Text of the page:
At Salesforce, we work closely with our data centre partners to minimise the cloud’s carbon impact. For example, we’ve increased the efficiency of software code, so that more can be achieved with each kilowatt of energy being used. We’re also a signatory of the ‘Corporate Colocation and Cloud Buyers Principles’ to aid sustainability efforts. 

Now, we’re encouraging other cloud companies and tenants of co-location facilities to maximise the use of renewable energy solutions. Together, we can achieve a lot.


India on the Net Zero path

Learn more about India’s march towards carbon neutrality in Trail to Net Zero for India.

3. Business stakeholders are demanding transparent, consistent reporting on sustainability

To build trust with stakeholders, businesses need to be transparent about their efforts to achieve net zero. But reporting can be challenging when sustainability data is scattered across systems and spreadsheets. Gathering and consolidating this data manually can take months. 

That’s why we at Salesforce built Net Zero Cloud. With it, you can reduce the time taken to measure and report on carbon emissions from months to weeks. 

Net Zero Cloud allows you to view, analyse, and report on your complete environmental footprint. It also helps you work with your entire value chain on emissions reduction. Easily report on Scope 1, 2, and 3 emissions, and share progress with Slack, and through powerful dashboards and analytics. Connect with your entire value chain to set science-based targets and reduce emissions.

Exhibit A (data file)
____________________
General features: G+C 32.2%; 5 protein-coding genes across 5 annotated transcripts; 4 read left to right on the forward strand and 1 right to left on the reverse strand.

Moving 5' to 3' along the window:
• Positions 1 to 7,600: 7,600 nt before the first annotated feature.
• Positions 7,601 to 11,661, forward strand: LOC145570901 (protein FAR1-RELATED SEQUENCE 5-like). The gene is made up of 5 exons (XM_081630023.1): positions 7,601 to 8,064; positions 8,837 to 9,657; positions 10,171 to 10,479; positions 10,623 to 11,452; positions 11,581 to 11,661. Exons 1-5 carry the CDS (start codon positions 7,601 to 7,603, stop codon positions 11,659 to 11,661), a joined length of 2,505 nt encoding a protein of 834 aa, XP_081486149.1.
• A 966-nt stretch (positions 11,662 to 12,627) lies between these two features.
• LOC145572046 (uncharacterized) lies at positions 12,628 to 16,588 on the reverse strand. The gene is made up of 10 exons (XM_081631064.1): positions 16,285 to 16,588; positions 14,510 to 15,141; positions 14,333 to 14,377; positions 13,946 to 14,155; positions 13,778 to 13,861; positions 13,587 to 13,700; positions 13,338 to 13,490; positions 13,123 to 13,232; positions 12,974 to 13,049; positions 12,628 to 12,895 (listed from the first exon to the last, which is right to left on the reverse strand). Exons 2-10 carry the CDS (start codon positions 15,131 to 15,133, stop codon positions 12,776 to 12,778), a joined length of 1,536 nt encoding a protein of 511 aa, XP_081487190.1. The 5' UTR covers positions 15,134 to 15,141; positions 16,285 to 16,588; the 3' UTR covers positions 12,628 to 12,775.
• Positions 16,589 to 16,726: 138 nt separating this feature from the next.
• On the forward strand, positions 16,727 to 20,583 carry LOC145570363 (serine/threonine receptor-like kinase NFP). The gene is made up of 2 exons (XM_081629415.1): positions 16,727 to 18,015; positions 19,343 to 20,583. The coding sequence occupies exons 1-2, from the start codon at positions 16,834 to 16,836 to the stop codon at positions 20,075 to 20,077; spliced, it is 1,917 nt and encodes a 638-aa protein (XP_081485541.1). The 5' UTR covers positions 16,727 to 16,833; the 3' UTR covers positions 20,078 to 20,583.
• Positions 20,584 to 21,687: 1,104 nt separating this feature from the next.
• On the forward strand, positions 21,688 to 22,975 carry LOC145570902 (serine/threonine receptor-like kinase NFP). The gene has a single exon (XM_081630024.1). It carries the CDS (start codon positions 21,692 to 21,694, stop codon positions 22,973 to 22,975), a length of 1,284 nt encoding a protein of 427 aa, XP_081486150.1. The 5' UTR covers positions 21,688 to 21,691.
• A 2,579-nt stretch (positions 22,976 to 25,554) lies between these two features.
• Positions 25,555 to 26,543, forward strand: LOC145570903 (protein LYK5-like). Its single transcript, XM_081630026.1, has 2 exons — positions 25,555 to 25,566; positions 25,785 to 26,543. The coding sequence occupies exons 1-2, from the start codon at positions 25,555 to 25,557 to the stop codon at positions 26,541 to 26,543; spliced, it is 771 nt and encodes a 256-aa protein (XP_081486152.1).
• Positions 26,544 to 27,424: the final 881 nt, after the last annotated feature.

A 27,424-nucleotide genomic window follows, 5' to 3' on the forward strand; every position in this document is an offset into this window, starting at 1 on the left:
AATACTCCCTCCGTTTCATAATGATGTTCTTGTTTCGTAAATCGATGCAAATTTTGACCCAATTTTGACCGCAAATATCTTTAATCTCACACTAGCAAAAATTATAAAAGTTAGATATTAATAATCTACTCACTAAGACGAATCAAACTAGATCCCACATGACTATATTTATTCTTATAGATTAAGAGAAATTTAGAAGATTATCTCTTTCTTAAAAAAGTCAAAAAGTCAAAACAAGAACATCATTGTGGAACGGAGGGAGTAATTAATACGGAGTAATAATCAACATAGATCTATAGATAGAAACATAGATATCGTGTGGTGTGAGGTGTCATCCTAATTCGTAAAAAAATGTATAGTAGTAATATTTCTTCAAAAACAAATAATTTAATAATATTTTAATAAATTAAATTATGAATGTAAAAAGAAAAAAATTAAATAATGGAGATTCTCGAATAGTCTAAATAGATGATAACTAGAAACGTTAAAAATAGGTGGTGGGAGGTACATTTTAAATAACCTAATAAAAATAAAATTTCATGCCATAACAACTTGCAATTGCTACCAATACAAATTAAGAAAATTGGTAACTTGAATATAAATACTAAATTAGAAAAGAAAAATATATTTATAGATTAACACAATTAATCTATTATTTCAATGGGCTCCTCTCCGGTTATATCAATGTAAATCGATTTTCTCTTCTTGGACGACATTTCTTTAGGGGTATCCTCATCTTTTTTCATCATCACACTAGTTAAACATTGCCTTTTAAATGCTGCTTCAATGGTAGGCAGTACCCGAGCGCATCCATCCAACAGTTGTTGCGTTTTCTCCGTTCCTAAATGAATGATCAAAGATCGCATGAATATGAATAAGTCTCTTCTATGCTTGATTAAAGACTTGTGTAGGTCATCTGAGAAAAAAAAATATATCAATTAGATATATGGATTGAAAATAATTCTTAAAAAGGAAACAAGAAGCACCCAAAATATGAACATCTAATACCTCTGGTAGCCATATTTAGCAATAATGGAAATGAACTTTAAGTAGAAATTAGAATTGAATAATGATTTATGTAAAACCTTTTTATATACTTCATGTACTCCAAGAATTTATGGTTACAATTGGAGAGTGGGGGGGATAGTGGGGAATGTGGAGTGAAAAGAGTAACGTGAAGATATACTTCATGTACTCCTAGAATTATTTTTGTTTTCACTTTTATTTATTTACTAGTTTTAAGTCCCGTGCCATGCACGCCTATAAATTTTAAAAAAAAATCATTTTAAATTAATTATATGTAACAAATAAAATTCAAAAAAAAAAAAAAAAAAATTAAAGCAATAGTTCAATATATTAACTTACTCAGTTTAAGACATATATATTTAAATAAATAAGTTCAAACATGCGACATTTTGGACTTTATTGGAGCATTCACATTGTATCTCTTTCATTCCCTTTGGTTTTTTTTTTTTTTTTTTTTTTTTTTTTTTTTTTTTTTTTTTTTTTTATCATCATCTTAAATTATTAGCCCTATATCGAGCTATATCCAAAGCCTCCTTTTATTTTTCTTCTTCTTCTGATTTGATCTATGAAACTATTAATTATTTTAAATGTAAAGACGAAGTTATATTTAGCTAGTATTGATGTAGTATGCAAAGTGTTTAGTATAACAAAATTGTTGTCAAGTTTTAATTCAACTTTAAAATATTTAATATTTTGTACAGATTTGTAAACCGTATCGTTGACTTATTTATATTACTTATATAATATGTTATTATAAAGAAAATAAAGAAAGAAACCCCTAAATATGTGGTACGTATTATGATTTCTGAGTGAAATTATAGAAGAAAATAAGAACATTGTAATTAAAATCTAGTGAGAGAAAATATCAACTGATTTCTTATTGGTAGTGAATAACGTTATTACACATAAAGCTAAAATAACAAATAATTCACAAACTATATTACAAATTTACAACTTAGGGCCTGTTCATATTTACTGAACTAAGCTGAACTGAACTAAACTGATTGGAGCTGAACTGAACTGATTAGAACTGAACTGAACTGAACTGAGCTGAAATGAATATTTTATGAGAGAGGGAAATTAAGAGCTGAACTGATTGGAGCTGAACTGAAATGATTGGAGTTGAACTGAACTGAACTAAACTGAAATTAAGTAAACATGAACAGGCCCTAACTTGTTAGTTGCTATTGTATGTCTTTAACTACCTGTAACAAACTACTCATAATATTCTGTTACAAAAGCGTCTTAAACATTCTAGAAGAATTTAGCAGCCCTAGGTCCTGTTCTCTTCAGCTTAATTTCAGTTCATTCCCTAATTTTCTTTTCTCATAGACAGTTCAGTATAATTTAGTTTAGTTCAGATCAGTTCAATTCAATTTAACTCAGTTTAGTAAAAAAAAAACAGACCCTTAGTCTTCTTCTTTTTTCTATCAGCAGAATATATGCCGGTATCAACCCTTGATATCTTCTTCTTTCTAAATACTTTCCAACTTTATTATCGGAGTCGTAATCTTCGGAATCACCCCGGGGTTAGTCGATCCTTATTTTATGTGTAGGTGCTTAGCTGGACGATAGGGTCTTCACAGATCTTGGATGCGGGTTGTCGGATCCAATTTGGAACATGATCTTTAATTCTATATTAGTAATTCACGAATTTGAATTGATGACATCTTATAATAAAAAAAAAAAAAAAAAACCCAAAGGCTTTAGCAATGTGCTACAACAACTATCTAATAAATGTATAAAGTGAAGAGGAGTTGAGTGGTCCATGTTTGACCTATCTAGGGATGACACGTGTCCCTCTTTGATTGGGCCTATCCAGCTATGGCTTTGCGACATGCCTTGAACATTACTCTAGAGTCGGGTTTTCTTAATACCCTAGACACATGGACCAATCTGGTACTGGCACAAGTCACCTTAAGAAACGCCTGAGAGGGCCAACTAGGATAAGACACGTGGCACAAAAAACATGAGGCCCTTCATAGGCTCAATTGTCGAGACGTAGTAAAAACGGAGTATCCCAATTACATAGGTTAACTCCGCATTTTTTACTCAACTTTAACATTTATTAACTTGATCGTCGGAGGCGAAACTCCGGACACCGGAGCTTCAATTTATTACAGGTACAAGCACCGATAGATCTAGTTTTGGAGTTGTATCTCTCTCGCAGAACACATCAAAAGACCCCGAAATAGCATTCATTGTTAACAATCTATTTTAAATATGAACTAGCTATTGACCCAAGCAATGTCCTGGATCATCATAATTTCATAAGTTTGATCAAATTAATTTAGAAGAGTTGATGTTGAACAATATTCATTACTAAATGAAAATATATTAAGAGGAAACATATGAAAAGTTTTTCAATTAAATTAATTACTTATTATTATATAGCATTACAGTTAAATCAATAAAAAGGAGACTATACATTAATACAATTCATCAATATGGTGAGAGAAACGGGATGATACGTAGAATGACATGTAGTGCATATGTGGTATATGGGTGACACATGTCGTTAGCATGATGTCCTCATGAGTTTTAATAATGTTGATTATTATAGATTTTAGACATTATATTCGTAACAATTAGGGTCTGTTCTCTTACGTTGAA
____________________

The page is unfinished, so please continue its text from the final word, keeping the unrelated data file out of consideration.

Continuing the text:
Companies are using Net Zero Cloud to:

  • Get a single source of truth (SSOT) for all their environmental data
  • Set climate goals and measure progress in line with Science-Based Targets
  • Share real-time progress with key stakeholders using investor-grade dashboards
  • Track and reduce Scope 3 emissions across the value chain 
  • Track hazardous and non-hazardous waste management data in one place

Walking the talk: How Salesforce became a net zero company

This year, we unveiled a new corporate value – sustainability. We also introduced a Climate Action Plan that focuses on six sustainability priorities:

  1. Emissions reduction
  2. Carbon removal
  3. Trillion trees and ecosystem restoration
  4. Education and mobilisation
  5. Innovation
  6. Regulation and policy

We’re proud to say that we’ve achieved net zero across our value chain, as well as 100% renewable energy for our operations. We’ve also funded more than 40 million trees. 

Just ahead of COP26, we announced two new natural climate solutions: the first, a global tree equity and urban reforestation initiative; and the second, a blue carbon program to conserve, protect, and restore coastal and marine ecosystems.

Join us at Salesforce Live: India to learn how we can mitigate the climate crisis together

Salesforce Live: India on July 6 will feature luminary speaker Sonam Wangchuk – Indian engineer, innovator, and education reformist. 

Sonam is known, among other things, for designing the SECMOL (Students' Educational and Cultural Movement of Ladakh) campus. The buildings there run on solar energy, and use no fossil fuels for cooking, lighting, or heating.

Hear what Sonam has to say about How Corporates, the Govt. and Individuals Can Together Help Fight Climate Change. 

Sign up for Salesforce Live: India here.


India on the Net Zero path

Learn more about India’s march towards carbon neutrality in Trail to Net Zero for India.